That sick feeling in the pit of your stomach when you get an email or message from a close family member with the subject line “emergency.” That sensation of dread before you click it open, fearing the worst but holding on to that weak hope for the best. Waking up to a text from your parents or sibling that indeed, it has happened.
Someone you love is gone, and you’re far, far away from the people who need you, and the people you need.
When you begin your life abroad there is seldom a primer for dealing with major crises provided with your package. There is no pamphlet explaining the procedure for when a family member passes away or becomes terminally ill. No one can explain what exactly to do when there’s a sickbed to sit by or a funeral to attend, because everyone’s circumstances are different. These are topics that are treated with kid gloves because they often lead to anxiety and difficult conversations. Dealing with the grief of others makes people uncomfortable.
The harsh reality of a loved one passing when you’re living abroad is that if you’re not in a financial, geographical or professional position to go home, you don’t get to say goodbye. You watch the scenario unfold on the screens of various devices, Skyping, texting and emailing your loved ones and offering whatever help you can from across the airwaves.
The harsh reality of a loved one passing when you’re abroad is that often you’re not in a financial, geographical or professional position to go home. You don’t get to say goodbye.
Your removal from the situation creates awful feelings of guilt, remorse, loss, grief and anger at your situation—anger at yourself for leaving and not being there, anger at the person who is gone for daring to leave while you weren’t there to see them off. All this compounding your sadness at the whole thing can make for some very bad and lonely times abroad.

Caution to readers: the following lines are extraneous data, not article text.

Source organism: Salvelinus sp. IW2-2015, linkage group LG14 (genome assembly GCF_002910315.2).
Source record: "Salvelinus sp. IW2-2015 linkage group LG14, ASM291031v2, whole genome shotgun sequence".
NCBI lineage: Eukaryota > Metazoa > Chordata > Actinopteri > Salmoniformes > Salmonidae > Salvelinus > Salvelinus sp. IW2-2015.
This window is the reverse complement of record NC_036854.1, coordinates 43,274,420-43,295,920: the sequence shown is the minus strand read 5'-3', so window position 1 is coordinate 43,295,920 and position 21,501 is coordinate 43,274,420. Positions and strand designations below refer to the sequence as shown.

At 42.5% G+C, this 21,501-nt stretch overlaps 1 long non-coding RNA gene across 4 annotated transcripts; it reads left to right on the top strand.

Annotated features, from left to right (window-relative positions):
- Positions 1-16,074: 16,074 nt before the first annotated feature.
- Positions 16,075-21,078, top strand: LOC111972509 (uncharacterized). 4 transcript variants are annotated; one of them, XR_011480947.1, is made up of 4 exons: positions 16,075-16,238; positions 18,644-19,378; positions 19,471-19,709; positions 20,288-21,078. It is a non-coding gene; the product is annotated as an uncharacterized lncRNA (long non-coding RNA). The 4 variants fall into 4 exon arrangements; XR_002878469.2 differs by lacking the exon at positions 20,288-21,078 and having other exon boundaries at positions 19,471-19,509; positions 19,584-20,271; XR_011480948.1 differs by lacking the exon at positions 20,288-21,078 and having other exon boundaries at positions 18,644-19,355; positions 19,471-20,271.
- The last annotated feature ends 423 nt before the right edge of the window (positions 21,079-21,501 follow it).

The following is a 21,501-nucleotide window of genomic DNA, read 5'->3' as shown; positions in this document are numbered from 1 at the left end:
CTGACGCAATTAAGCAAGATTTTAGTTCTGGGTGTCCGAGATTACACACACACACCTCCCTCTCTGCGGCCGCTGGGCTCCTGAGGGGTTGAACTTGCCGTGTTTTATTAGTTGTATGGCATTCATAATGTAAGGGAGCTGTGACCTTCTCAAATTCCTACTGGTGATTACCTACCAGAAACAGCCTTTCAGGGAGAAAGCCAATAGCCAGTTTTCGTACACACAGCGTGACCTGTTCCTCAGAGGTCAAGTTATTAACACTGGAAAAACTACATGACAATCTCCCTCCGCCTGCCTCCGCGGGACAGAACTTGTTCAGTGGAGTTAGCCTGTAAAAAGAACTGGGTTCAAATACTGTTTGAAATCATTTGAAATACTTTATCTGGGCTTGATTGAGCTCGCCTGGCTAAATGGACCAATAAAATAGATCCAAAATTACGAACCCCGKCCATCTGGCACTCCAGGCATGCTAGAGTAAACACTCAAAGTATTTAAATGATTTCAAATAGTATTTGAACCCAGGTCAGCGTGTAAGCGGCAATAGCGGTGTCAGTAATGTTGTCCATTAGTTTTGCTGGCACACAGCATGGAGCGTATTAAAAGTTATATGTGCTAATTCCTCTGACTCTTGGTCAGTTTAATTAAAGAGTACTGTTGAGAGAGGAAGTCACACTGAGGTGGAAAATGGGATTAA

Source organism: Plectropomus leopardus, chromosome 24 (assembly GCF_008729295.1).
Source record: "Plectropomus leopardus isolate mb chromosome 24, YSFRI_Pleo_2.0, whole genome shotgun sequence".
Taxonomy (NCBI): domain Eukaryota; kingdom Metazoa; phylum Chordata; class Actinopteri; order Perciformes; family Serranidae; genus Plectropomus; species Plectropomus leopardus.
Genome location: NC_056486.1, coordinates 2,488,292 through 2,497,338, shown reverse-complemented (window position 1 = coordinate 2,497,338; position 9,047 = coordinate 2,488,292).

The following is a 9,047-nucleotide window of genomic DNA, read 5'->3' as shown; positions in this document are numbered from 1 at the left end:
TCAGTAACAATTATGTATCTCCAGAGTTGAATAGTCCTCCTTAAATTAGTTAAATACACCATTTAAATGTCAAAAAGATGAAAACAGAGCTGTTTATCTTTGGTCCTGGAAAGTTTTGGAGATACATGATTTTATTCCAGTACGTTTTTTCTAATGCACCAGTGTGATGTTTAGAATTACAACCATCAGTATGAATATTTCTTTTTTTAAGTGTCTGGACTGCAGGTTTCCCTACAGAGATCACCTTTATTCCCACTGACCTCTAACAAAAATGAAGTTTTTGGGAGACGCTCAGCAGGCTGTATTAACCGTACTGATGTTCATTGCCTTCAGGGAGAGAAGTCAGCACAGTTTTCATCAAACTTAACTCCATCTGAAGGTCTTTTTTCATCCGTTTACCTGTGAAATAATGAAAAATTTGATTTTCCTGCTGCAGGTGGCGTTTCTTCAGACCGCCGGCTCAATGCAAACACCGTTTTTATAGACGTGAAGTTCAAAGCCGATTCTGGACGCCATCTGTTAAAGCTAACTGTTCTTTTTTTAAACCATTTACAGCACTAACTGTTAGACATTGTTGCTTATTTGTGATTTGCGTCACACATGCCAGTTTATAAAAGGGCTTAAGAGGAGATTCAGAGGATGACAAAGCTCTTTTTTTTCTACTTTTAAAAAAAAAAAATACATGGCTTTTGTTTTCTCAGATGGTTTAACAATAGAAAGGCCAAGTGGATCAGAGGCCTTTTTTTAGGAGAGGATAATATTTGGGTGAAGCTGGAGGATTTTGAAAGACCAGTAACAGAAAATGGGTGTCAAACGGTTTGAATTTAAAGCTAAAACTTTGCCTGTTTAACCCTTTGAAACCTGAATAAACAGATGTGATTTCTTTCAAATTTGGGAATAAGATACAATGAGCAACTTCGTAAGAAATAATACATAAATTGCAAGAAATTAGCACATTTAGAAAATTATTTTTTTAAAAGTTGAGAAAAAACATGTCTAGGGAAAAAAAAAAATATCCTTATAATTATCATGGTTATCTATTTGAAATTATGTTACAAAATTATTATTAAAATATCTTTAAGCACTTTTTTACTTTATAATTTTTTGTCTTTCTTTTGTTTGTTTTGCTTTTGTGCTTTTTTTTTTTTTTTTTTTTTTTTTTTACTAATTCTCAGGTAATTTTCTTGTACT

There’s no denying that losing a loved one when you’re thousands of kilometres away is going to be hard whichever way you swing it, but there are a few small things you can do to make the process a little more manageable. It involves having a series of tough talks with your family and friends, and perhaps more than a little introspection, but in the end it will probably be worth it.
1. Sit down with your parents and talk about the plans in place for their golden years.
Are they going to retire to Thailand and spend their final years drinking cocktails out of coconuts? Have they investigated the possibility of retirement residences that include graduated levels of care? Do they have a plan, full stop?
Most parents instinctively want to protect their children from the bad things in life, but you’re a grownup now and it’s important that you have a solid understanding of their potential paths and their wishes should the worst happen. It may be that they refuse to discuss the future with you, but if you explain why you need to know, maybe they’ll back down.
2. Talk to your siblings, if you have any, about what your responsibilities will be in terms of elder care may be.
They probably don’t want to think about the worst either, but it’s better to have an understanding now, before anything goes wrong, than let resentment and bitterness grow later on when you’re not around to physically help.
3. Set aside some money.
That maybe be a laughable idea to people working in jobs that are somewhat hand-to-mouth, or those adventuring through parts unknown with no fixed address. But some hidden funds could buy you a ticket home pronto if there’s an emergency that you absolutely must be there for.
4. Will you or won’t you?
When the illness has been drawn-out and you’ve already said your goodbyes, take a moment to reflect on the situation. Will you go home for the funeral? If you will, is the act for you or for the people who are still there? Will you find the release from grief that you need, or will it be compounded by the grief of others?
If you won’t be a help and you’re at peace with how you left things, and the expenses of going back are dangerously high, stay put. Deal with the loss your own way, but keep in touch with the people back home. The next time it’s possible for you to make the journey, arrange a small memorial with the people who matter.
5. Do "you."
Everyone deals with loss in their own way. Don’t kowtow to the expectations of others when it comes to the way you mourn, or don’t mourn. If the country you now call home as a mourning tradition you think you might find cathartic, do it. Moan and cry, or don’t. Rage and drink, or don’t. Take a vow of silence and eat nothing but soup for a day, or don’t. It’s your reality to deal with and your truth to live. Don’t let anyone in your new home or old one dictate the way you feel.
It can seem a touch ghoulish to think about the end of the line for people who are very much alive and well, but if you’re a nomad or a career expat, the practical value of doing so is so much greater than the potential frowns you’ll earn. Loss visits us all in the end, and being prepared will make the process no less hurtful, but perhaps a little smoother.Add this article to your reading list